I started my career in this profession in 2001 and have since built a good rapport with all of my clients. I build relationships with them, learn their needs and aim to cater to them. My No. 1 motive is to always show clients that their needs are important to me.
In 2002, I went for a business meeting with a doctor in a well-known hospital in Dubai, United Arab Emirates. As I finished my meeting, I smiled at the nurse who was assisting him. She smiled back, but there was something lacking. Gathering my people skills, I started chatting with her, and she confided that she was very lonely. She was likely waiting for an opportunity to open up to someone, and we slowly became friends.
I came to learn that she was in her early 30s, living alone in Dubai at the time and did not have many friends. She eventually told me about her plans to get married, should she find a suitable match.
As I was prospecting around this time, I met a couple who wanted me to help find a partner for their son — who was also in his early 30s. I introduced my new friend to this family. Their son and my friend met, liked one another and were married.
In every step — from meeting them when they were single through their subsequent marriage — I had suggested they start saving for their future. The couple were very happy with our products, and they invested in what they could. In 2004, the couple welcomed a daughter.
In 2010, our company introduced an education plan for children, which was capital-guaranteed and provided four times the sum assured as a death benefit.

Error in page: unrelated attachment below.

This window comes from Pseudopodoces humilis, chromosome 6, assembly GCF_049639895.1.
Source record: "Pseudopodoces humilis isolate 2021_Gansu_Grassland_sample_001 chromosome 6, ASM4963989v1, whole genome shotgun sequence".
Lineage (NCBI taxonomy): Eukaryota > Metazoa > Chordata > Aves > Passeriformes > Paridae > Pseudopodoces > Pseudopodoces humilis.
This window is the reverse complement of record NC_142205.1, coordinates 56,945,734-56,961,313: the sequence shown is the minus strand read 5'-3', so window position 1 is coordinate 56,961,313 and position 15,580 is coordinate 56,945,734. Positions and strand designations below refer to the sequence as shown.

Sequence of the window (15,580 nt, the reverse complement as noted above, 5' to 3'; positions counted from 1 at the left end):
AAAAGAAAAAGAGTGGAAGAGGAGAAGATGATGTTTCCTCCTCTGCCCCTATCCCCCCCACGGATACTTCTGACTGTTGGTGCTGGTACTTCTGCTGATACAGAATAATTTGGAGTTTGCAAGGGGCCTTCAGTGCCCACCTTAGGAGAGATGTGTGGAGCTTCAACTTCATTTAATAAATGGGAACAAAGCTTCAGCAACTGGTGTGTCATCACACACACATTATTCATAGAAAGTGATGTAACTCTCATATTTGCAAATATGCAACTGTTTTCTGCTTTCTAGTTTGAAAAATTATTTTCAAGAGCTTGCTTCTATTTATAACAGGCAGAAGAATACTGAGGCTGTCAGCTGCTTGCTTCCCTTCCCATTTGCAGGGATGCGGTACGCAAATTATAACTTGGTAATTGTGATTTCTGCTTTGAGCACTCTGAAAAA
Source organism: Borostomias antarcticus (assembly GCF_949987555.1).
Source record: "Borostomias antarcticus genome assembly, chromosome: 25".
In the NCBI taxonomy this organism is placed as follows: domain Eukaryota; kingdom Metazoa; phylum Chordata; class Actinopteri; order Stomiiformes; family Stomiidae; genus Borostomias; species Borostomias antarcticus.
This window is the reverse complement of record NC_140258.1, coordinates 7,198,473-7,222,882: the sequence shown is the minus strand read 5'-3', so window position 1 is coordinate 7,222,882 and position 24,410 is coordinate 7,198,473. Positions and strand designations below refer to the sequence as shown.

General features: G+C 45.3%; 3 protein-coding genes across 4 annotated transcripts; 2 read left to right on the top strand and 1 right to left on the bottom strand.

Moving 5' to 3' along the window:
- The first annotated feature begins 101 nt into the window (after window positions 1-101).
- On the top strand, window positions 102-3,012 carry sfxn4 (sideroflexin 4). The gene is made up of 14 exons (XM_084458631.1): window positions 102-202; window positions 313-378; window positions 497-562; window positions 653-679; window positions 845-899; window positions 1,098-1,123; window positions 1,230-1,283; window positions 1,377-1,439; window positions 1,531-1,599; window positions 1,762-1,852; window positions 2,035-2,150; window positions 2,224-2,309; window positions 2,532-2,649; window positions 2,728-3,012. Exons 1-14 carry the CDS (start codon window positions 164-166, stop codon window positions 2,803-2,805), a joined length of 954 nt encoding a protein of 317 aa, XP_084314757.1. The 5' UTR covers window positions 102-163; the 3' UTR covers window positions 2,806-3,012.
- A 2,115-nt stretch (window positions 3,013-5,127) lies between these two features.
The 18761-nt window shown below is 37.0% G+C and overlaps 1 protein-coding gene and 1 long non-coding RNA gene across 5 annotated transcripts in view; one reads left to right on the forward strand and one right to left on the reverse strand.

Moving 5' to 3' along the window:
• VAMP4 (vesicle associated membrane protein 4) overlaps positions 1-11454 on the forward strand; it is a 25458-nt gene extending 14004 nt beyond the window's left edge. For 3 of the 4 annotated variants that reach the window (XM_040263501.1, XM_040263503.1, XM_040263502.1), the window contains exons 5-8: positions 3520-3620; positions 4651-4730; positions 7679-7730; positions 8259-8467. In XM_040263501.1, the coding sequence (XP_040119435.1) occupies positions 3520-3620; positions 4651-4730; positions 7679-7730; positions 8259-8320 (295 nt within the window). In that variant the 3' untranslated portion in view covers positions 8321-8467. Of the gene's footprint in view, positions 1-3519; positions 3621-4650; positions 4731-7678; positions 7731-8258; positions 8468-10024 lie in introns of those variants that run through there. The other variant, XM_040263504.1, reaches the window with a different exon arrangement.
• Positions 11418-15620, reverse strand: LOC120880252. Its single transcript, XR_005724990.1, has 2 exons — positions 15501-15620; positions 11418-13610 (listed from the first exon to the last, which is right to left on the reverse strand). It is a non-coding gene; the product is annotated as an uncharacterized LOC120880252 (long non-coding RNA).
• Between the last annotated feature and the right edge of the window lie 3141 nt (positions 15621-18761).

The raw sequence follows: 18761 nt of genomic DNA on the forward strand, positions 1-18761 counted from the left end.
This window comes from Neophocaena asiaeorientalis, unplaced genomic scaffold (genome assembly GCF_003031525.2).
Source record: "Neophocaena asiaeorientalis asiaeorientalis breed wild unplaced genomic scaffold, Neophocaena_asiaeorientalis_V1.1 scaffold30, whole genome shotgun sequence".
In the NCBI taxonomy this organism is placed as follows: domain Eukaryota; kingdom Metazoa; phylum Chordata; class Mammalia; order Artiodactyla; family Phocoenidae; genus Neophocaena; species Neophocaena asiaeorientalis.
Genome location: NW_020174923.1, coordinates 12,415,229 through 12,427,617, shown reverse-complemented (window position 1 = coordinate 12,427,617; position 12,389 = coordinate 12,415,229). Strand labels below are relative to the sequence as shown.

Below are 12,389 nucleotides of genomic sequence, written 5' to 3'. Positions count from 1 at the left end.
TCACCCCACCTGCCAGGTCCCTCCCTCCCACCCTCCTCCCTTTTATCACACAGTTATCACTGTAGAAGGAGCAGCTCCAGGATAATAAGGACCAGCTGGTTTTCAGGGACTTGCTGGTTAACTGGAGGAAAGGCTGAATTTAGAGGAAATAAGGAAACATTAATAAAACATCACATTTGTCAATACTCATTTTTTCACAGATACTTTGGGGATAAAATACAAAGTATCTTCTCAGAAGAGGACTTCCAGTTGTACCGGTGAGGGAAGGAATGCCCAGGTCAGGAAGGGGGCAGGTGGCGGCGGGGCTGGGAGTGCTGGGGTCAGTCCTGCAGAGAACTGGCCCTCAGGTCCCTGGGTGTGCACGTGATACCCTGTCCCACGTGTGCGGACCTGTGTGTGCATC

As soon as the product was launched, I recommended the plan to this couple and many of my other policyholders, knowing the protection it provided. The couple bought the education plan that year.
One day, in May 2011, the husband complained of discomfort and sought treatment. When there was no improvement, he went for a second opinion with another doctor and — to his horror — learned he had stage 4 rectal cancer. He was 43 and given six months to live.
Thanks to advancements in science, continuous treatment and chemotherapy, he survived for three more years and passed away in October 2014.
Now came time to settle the claim for his two policies. With the education plan and another plan he bought earlier, my company settled a claim amount of about 500,000 Emirati Dirhams to his wife and daughter.
I called the wife and daughter to our office to hand over the check. When she saw the amount, she was filled with emotion and could not control her tears. I could see the gratitude in her eyes for her husband, who foresaw the need when he was still alive. She hugged me tightly, and tears streamed down my face.
I had never felt job satisfaction like this ever before. Through my job, I have not just amassed clients but friends. This incident strengthened my belief that what we do makes a difference in clients’ lives. We must always strive to do so and be proud of the work we do.